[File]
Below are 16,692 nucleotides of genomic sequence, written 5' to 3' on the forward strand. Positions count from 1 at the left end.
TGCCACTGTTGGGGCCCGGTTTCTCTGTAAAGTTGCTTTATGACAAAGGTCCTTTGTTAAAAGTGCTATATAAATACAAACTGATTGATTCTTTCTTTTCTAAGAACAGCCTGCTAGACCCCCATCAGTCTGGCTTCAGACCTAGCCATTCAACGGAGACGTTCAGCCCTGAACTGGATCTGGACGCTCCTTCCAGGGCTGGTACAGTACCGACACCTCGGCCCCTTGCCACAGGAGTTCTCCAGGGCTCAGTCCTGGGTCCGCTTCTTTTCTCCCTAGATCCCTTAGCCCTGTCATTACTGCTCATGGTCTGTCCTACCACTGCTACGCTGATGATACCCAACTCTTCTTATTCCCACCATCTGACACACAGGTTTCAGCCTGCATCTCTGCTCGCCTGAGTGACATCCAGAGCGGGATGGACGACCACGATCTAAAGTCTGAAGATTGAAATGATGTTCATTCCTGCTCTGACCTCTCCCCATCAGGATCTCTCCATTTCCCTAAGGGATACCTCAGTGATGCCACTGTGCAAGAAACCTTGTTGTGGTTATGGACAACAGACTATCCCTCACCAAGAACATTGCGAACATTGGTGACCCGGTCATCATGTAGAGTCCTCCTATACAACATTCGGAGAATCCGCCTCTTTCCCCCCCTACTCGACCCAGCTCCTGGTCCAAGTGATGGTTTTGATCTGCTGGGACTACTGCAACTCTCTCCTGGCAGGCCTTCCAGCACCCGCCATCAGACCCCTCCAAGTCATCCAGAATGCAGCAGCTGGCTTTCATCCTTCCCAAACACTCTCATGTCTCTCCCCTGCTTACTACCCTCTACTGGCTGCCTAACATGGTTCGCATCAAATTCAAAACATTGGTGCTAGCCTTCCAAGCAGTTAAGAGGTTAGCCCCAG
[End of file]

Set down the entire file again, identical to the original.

Below are 16,692 nucleotides of genomic sequence, written 5' to 3' on the forward strand. Positions count from 1 at the left end.
TGCCACTGTTGGGGCCCGGTTTCTCTGTAAAGTTGCTTTATGACAAAGGTCCTTTGTTAAAAGTGCTATATAAATACAAACTGATTGATTCTTTCTTTTCTAAGAACAGCCTGCTAGACCCCCATCAGTCTGGCTTCAGACCTAGCCATTCAACGGAGACGTTCAGCCCTGAACTGGATCTGGACGCTCCTTCCAGGGCTGGTACAGTACCGACACCTCGGCCCCTTGCCACAGGAGTTCTCCAGGGCTCAGTCCTGGGTCCGCTTCTTTTCTCCCTAGATCCCTTAGCCCTGTCATTACTGCTCATGGTCTGTCCTACCACTGCTACGCTGATGATACCCAACTCTTCTTATTCCCACCATCTGACACACAGGTTTCAGCCTGCATCTCTGCTCGCCTGAGTGACATCCAGAGCGGGATGGACGACCACGATCTAAAGTCTGAAGATTGAAATGATGTTCATTCCTGCTCTGACCTCTCCCCATCAGGATCTCTCCATTTCCCTAAGGGATACCTCAGTGATGCCACTGTGCAAGAAACCTTGTTGTGGTTATGGACAACAGACTATCCCTCACCAAGAACATTGCGAACATTGGTGACCCGGTCATCATGTAGAGTCCTCCTATACAACATTCGGAGAATCCGCCTCTTTCCCCCCCTACTCGACCCAGCTCCTGGTCCAAGTGATGGTTTTGATCTGCTGGGACTACTGCAACTCTCTCCTGGCAGGCCTTCCAGCACCCGCCATCAGACCCCTCCAAGTCATCCAGAATGCAGCAGCTGGCTTTCATCCTTCCCAAACACTCTCATGTCTCTCCCCTGCTTACTACCCTCTACTGGCTGCCTAACATGGTTCGCATCAAATTCAAAACATTGGTGCTAGCCTTCCAAGCAGTTAAGAGGTTAGCCCCAG